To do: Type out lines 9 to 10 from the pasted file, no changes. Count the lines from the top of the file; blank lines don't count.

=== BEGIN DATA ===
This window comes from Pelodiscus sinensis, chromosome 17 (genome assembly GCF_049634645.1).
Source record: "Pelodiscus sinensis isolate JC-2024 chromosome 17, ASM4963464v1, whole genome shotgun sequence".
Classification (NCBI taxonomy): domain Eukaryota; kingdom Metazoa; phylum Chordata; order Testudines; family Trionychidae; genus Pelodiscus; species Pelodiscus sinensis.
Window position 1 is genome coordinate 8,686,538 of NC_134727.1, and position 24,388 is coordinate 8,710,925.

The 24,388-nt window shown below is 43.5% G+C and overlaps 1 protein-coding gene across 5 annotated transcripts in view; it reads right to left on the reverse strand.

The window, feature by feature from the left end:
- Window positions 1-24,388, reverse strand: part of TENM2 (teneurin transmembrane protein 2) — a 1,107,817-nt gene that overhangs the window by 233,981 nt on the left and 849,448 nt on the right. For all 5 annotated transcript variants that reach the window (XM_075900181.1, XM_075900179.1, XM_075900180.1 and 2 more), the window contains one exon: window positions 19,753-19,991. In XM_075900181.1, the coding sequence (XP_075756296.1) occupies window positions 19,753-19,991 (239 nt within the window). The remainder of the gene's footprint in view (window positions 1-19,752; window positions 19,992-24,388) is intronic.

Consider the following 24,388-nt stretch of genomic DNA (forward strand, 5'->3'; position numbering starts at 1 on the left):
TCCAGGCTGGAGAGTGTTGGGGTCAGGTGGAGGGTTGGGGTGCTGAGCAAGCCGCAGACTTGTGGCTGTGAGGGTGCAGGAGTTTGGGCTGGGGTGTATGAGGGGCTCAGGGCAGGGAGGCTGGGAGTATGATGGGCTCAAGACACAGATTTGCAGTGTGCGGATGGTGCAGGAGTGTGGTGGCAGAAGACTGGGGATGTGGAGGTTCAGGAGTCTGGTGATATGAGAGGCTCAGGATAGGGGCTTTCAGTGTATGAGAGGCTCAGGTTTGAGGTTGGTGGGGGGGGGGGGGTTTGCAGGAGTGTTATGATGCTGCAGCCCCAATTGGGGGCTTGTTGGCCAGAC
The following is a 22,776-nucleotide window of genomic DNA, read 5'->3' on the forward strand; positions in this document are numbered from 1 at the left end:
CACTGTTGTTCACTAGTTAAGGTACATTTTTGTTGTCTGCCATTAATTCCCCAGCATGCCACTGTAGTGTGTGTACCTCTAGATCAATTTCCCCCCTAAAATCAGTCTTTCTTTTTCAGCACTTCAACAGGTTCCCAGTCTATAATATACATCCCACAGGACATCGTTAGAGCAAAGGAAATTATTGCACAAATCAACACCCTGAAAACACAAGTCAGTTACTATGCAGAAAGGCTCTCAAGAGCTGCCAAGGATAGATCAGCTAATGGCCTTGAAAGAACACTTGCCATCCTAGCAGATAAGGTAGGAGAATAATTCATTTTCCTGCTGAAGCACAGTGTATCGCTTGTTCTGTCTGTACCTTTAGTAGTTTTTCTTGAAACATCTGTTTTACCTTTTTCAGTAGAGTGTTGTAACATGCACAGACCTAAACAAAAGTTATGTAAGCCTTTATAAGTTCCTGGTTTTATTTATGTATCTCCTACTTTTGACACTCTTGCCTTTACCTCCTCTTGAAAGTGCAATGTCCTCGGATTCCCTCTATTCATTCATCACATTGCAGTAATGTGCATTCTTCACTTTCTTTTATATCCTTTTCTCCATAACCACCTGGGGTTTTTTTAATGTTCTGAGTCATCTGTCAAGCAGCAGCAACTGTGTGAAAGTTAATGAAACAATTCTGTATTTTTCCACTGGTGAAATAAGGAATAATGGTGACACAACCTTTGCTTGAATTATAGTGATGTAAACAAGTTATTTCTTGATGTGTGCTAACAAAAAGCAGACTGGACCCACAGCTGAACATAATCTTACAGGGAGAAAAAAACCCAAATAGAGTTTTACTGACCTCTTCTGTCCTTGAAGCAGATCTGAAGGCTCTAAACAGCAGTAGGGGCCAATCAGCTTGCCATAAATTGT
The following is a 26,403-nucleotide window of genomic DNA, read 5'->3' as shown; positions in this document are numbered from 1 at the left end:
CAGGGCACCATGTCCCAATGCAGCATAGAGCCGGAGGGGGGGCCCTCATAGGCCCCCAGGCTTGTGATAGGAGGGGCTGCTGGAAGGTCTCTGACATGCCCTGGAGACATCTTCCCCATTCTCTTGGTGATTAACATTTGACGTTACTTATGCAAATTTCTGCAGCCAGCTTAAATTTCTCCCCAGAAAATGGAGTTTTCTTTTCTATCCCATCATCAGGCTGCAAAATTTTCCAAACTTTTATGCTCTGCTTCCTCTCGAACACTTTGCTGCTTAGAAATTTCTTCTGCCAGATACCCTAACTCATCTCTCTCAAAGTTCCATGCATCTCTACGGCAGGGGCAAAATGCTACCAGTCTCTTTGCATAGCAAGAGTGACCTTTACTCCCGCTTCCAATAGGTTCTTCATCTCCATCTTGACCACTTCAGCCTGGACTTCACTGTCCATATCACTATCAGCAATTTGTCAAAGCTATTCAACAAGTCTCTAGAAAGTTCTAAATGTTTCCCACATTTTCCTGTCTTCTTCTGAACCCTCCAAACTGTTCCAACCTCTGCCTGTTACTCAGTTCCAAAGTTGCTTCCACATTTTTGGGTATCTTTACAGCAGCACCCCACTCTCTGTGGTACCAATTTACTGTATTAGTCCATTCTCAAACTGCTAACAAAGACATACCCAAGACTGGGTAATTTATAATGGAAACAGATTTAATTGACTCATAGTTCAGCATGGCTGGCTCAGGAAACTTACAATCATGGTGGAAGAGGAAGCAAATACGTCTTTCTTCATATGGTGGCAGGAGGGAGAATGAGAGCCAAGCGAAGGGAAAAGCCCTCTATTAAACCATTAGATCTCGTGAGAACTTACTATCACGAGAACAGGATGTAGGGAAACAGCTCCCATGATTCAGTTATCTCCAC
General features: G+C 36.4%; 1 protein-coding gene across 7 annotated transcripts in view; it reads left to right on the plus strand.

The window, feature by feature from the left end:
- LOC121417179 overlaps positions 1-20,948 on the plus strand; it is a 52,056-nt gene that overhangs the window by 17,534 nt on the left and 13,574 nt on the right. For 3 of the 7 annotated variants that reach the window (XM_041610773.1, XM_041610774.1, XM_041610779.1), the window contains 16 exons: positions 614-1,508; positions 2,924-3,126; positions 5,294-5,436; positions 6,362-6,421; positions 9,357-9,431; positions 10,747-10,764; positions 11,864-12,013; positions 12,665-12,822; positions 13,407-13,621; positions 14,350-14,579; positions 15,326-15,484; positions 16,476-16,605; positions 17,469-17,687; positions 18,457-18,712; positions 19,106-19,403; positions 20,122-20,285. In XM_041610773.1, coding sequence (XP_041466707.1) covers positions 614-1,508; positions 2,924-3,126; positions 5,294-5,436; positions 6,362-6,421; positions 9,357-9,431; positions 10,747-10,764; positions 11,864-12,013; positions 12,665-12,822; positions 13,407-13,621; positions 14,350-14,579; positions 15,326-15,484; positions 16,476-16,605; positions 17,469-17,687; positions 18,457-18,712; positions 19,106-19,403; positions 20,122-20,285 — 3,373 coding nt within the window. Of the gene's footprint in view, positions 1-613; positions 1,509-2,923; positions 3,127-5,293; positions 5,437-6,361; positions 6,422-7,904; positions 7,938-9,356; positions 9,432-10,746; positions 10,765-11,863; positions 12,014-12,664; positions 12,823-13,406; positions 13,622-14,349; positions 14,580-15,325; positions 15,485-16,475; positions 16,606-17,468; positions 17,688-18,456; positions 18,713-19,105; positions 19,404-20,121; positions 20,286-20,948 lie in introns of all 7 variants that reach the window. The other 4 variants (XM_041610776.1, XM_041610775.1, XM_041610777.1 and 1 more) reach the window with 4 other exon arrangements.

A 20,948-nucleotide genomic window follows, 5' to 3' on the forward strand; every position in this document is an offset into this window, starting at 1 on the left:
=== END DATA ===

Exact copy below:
TCCAGGCTGGAGAGTGTTGGGGTCAGGTGGAGGGTTGGGGTGCTGAGCAAGCCGCAGACTTGTGGCTGTGAGGGTGCAGGAGTTTGGGCTGGGGTGTATGAGGGGCTCAGGGCAGGGAGGCTGGGAGTATGATGGGCTCAAGACACAGATTTGCAGTGTGCGGATGGTGCAGGAGTGTGGTGGCAGAAGACTGGGGATGTGGAGGTTCAGGAGTCTGGTGATATGAGAGGCTCAGGATAGGGGCTTTCAGTGTATGAGAGGCTCAGGTTTGAGGTTGGTGGGGGGGGGGGGGTTTGCAGGAGTGTTATGATGCTGCAGCCCCAATTGGGGGCTTGTTGGCCAGAC
The following is a 22,776-nucleotide window of genomic DNA, read 5'->3' on the forward strand; positions in this document are numbered from 1 at the left end: